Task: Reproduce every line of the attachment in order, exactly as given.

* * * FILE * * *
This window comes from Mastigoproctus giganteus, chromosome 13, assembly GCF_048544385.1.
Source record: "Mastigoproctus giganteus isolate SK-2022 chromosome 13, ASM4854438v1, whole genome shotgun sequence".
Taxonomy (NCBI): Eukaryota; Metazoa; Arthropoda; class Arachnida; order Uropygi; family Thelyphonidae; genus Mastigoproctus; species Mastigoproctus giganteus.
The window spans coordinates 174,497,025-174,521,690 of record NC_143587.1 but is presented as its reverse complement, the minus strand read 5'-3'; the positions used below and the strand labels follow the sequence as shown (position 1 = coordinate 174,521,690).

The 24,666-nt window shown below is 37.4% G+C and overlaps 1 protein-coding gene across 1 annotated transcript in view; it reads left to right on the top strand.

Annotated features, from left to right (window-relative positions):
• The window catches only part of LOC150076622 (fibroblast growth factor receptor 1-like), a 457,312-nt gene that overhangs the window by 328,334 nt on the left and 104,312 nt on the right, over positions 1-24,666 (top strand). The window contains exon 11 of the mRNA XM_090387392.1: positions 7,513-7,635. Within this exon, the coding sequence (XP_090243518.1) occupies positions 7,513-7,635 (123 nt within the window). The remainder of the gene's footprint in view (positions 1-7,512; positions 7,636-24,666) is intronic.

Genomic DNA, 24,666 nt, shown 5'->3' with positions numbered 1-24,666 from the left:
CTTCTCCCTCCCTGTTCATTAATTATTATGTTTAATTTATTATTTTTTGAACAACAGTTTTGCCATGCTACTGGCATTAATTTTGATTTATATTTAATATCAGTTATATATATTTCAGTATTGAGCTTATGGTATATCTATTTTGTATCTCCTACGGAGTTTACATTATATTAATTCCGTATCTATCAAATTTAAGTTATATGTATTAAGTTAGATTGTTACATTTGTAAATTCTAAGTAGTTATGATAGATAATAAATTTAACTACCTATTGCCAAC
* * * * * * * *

This window comes from Mastigoproctus giganteus, chromosome 13, assembly GCF_048544385.1.
Source record: "Mastigoproctus giganteus isolate SK-2022 chromosome 13, ASM4854438v1, whole genome shotgun sequence".
Taxonomy (NCBI): Eukaryota; Metazoa; Arthropoda; class Arachnida; order Uropygi; family Thelyphonidae; genus Mastigoproctus; species Mastigoproctus giganteus.
The window spans coordinates 174,497,025-174,521,690 of record NC_143587.1 but is presented as its reverse complement, the minus strand read 5'-3'; the positions used below and the strand labels follow the sequence as shown (position 1 = coordinate 174,521,690).

The 24,666-nt window shown below is 37.4% G+C and overlaps 1 protein-coding gene across 1 annotated transcript in view; it reads left to right on the top strand.

Annotated features, from left to right (window-relative positions):
• The window catches only part of LOC150076622 (fibroblast growth factor receptor 1-like), a 457,312-nt gene that overhangs the window by 328,334 nt on the left and 104,312 nt on the right, over positions 1-24,666 (top strand). The window contains exon 11 of the mRNA XM_090387392.1: positions 7,513-7,635. Within this exon, the coding sequence (XP_090243518.1) occupies positions 7,513-7,635 (123 nt within the window). The remainder of the gene's footprint in view (positions 1-7,512; positions 7,636-24,666) is intronic.

Genomic DNA, 24,666 nt, shown 5'->3' with positions numbered 1-24,666 from the left:
CTTCTCCCTCCCTGTTCATTAATTATTATGTTTAATTTATTATTTTTTGAACAACAGTTTTGCCATGCTACTGGCATTAATTTTGATTTATATTTAATATCAGTTATATATATTTCAGTATTGAGCTTATGGTATATCTATTTTGTATCTCCTACGGAGTTTACATTATATTAATTCCGTATCTATCAAATTTAAGTTATATGTATTAAGTTAGATTGTTACATTTGTAAATTCTAAGTAGTTATGATAGATAATAAATTTAACTACCTATTGCCAAC